With the signature spoon-shaped lodestone, the first compass was invented by the Chinese over 1000 years ago. The tiny tool enlightened people with the existence of Earth’s geomagnetic field and started an era of voyage and exploration. Yet thousands of years earlier, the secret mastery of magnetic field has already been comprehended by various livings on this planet. They migrate annually over a long distance of 10000 km scale, with an ultimate precision of centimeters in navigation. Such impressive performance does not result from sophisticated computation and simulation given their limited brain sizes, but rather due to their highly accurate sensation to the geomagnetic field, which is also termed magnetoreception.
Magnetoreception has been found in various species including birds, Salmonid fish, and sea turtles. While the specific mechanisms for their sensations remain unclear, two theories proposed by scientists have received considerable popularity and recognition. The first theory proposed that animals gain their magnetoreception as they accumulate and synthesize magnetic particles inside their cells. The intracellular chains of magnetite particles, for instance, Fe3O4, are found in specific cells among various magnetic-sensitive species. One of the most prominent examples is the magnetite aggregation found in the olfactory epithelium of fish as you see on the left. Yet the theory remains to be examined as those magnetic particles are not located at a consistent location among different species, and the role of those magnetic cells remained to be explored.
The other theory suggests that the radical pair plays a key role in magnetic sensing. In this theory, the quantum mechanics of electron spins lays the foundation of the native magnetic compass. In the specific process, a light-induced electron transfer will generate long-lived radical pairs. Those pairs will change between singlet and triplet spin-states depending on their orientation relevant to the geomagnetic field. And the signals catching from their states allow animals to sense the magnetic signals. If you feel confused, this review and this video provide more detailed introductions regarding radical-pair-based magnetoreception.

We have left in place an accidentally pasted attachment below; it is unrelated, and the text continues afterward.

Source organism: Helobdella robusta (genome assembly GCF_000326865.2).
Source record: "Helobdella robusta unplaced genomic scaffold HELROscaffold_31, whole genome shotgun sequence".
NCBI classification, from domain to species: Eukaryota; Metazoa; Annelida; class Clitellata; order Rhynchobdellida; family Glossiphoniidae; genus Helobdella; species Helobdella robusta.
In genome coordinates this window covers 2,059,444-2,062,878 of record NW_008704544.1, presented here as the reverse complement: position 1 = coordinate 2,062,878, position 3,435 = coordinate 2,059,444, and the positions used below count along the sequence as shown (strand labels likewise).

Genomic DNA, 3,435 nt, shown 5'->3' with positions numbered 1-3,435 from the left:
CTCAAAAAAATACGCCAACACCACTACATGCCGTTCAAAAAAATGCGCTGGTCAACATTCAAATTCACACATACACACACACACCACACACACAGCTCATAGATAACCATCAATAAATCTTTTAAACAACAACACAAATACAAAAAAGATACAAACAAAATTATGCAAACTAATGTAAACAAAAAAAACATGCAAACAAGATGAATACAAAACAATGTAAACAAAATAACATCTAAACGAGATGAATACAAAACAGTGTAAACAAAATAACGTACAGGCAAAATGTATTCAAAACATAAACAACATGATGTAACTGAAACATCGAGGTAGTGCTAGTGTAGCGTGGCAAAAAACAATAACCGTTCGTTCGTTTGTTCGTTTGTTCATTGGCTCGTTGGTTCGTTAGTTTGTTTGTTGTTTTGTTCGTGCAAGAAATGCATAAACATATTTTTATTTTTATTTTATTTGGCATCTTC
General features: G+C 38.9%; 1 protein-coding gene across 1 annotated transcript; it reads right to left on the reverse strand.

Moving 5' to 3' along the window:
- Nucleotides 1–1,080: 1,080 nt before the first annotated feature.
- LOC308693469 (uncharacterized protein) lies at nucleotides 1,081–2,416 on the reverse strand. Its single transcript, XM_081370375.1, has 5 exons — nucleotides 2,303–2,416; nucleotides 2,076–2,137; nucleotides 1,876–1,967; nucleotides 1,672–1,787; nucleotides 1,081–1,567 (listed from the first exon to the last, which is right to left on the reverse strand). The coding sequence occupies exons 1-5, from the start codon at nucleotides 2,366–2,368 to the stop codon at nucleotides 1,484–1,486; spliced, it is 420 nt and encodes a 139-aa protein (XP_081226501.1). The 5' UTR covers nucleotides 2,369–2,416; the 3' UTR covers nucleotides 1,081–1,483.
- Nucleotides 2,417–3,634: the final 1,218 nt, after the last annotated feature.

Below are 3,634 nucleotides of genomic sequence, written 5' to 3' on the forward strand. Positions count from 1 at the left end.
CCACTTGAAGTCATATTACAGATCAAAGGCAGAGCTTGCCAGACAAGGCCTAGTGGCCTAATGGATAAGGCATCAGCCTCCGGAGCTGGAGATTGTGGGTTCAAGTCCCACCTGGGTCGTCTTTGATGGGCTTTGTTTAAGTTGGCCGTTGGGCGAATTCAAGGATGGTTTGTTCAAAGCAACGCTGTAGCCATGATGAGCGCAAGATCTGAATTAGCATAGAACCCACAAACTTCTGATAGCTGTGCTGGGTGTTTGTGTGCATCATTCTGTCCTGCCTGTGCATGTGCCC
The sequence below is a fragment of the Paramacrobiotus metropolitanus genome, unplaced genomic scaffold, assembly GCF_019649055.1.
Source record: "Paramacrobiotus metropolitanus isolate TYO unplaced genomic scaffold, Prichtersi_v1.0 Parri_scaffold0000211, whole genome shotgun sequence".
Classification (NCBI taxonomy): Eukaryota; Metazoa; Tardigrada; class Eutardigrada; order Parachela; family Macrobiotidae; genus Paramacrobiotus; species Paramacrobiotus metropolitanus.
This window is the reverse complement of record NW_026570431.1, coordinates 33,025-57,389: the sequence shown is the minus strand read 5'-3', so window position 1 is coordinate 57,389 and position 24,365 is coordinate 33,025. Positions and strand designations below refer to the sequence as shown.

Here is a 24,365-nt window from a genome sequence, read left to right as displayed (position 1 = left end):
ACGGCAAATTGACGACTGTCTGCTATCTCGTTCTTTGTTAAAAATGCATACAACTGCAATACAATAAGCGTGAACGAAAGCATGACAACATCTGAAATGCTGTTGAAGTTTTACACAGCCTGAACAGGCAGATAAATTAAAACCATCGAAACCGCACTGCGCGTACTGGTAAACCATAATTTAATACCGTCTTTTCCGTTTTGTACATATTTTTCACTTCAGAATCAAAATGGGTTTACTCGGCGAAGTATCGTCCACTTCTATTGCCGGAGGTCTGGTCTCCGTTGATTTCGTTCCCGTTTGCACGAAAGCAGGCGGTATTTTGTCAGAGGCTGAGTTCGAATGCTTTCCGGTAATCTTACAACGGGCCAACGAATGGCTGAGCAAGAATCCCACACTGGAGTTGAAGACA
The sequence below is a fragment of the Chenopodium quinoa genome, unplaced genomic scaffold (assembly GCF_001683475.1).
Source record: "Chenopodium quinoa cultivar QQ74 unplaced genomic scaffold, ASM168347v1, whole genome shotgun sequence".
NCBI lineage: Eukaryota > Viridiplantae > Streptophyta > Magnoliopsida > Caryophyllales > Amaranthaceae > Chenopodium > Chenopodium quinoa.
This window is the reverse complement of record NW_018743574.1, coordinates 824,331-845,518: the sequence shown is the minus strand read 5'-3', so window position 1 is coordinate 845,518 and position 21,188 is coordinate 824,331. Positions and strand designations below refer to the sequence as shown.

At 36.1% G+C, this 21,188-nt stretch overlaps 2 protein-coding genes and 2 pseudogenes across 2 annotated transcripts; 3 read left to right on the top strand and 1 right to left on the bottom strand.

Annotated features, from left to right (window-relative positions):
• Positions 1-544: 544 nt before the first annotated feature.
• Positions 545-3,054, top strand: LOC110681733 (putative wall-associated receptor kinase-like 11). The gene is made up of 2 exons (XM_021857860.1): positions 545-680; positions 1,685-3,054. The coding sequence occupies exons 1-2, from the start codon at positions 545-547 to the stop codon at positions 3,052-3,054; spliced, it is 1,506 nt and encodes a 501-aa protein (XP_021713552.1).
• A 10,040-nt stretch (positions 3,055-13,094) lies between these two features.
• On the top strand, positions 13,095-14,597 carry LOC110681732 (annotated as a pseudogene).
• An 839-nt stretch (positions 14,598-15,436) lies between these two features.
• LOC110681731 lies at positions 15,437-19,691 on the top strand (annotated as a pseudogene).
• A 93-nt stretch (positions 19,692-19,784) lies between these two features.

Other than navigation in animals, scientists have also tried to implement the sensation to magnetic fields on people. A research group from Germany led by Dr. Denys Makarov has developed an electronic skin that is able to detect the motion and position of the candidate with respect to Earth’s geomagnetic field. The flexible and thin skin shows a good signal-to-noise ratio in magnetic field detection. Serving not only as a bionic compass, this magnetic sensory device can also be implemented into augmented reality, virtual reality, or severed as part of medical implants.
Magnetoreceptive smart skin shows the possibility for the 'sixth-sense'. What do you think is the potential application for this sensation? Let us know in the comment section.
Gerber, E., et al. "Publications Repository-Helmholtz-Zentrum Dresden-Rossendorf." Journal of Physical Chemistry C 121.44 (2017): 24576-24587.
Mouritsen, Henrik. "Long-distance navigation and magnetoreception in migratory animals." Nature 558.7708 (2018): 50-59.
Cossins, Dan. “A Sense of Mystery.” The Scientist Magazine®, 1 Aug. 2013, www.the-scientist.com/cover-story/a-sense-of-mystery-38949.